Middle Eastern companies signed $6.65 billion (Dh24.40bn) of syndicated loans in the first quarter, up 30 per cent from $5.13bn in the same quarter a year before, according to Thomson Reuters data.
Abu Dhabi state-owned Ipic's $3.6bn, three-year loan was the first UAE loan to be launched after Dubai World's standstill request in November and the biggest corporate Gulf loan since its $5bn loan of 2009. The deal proved extremely popular and marked the reopening of the Gulf loan market, raising nearly $5bn and increased from $2.5bn as a result. Ipic and Emirates Aluminium originally planned to raise funds in the bond market but abandoned their plans in favour of loans in the first quarter.
Fierce competition among banks for relatively scarce mandates helped to drive down pricing in the Gulf.
Falling pricing for loans in Europe have put pressure on Middle Eastern margins to drop, although Gulf-based companies continue to pay a premium over their Western counterparts.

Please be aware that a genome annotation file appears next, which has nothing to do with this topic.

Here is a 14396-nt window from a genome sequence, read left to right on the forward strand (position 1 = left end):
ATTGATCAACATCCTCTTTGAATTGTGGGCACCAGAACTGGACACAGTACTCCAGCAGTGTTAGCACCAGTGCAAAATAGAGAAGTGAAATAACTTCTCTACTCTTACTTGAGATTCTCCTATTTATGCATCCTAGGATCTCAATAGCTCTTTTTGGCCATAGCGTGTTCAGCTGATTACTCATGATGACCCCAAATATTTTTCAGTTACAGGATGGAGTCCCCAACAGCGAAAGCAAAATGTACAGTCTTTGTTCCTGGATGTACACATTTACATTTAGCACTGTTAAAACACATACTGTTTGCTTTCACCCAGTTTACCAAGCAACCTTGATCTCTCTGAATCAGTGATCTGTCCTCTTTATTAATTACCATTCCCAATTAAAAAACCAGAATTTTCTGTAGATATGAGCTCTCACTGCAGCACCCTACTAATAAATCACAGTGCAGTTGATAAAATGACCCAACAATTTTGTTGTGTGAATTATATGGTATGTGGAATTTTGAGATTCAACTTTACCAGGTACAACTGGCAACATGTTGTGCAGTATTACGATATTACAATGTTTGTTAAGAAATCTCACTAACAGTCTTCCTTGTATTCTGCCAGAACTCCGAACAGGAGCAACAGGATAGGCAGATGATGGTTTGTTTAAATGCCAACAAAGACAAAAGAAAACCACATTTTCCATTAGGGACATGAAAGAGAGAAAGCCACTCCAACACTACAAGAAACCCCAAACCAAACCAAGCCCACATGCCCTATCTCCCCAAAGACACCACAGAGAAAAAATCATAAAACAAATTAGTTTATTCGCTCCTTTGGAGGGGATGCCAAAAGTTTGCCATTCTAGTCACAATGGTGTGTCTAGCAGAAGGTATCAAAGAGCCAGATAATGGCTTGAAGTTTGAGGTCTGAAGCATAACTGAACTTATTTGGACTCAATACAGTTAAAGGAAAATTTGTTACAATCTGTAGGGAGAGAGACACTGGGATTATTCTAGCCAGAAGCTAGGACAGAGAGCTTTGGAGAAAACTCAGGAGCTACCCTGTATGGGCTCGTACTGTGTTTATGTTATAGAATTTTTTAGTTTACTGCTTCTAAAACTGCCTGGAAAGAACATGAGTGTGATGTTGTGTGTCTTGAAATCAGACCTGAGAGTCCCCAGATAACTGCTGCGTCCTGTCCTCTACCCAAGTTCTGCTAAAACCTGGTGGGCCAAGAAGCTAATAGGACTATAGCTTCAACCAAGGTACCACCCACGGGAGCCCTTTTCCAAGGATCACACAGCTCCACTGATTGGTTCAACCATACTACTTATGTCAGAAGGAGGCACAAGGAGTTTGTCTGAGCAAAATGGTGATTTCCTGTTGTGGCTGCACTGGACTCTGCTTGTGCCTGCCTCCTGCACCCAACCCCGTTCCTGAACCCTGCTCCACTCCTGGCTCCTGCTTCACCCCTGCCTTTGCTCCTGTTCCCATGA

Ipic was able to slash its cost of borrowing to 150 basis points (bps) over LIBOR, compared with 250-400 bps on a one-year tranche from 2009 it refinanced. Mubadala is close to agreeing a 75 bps margin having called on its relationship banks for a $2.5bn, three-year club loan, bankers said.
The revolving credit includes usage fees that will boost pricing by 20 bps if more than 33.3 per cent of the loan is drawn and 40 bps for more than 66.6 per cent – but the deal is priced closer to European loans than any recent Gulf deals. Mudabala's pricing matched the 75 bps margin agreed on Q1 deals for A- rated European corporate borrowers such Austrian OMV, German Henkel and Dutch Philips, but as a AA higher-rated company Mubadala continues to pay a slight premium.
Qatar Telecom is looking to capitalise on market conditions and downward pressure on pricing to reduce borrowing costs and has approached banks to refinance a $2bn forward start loan that signed last year.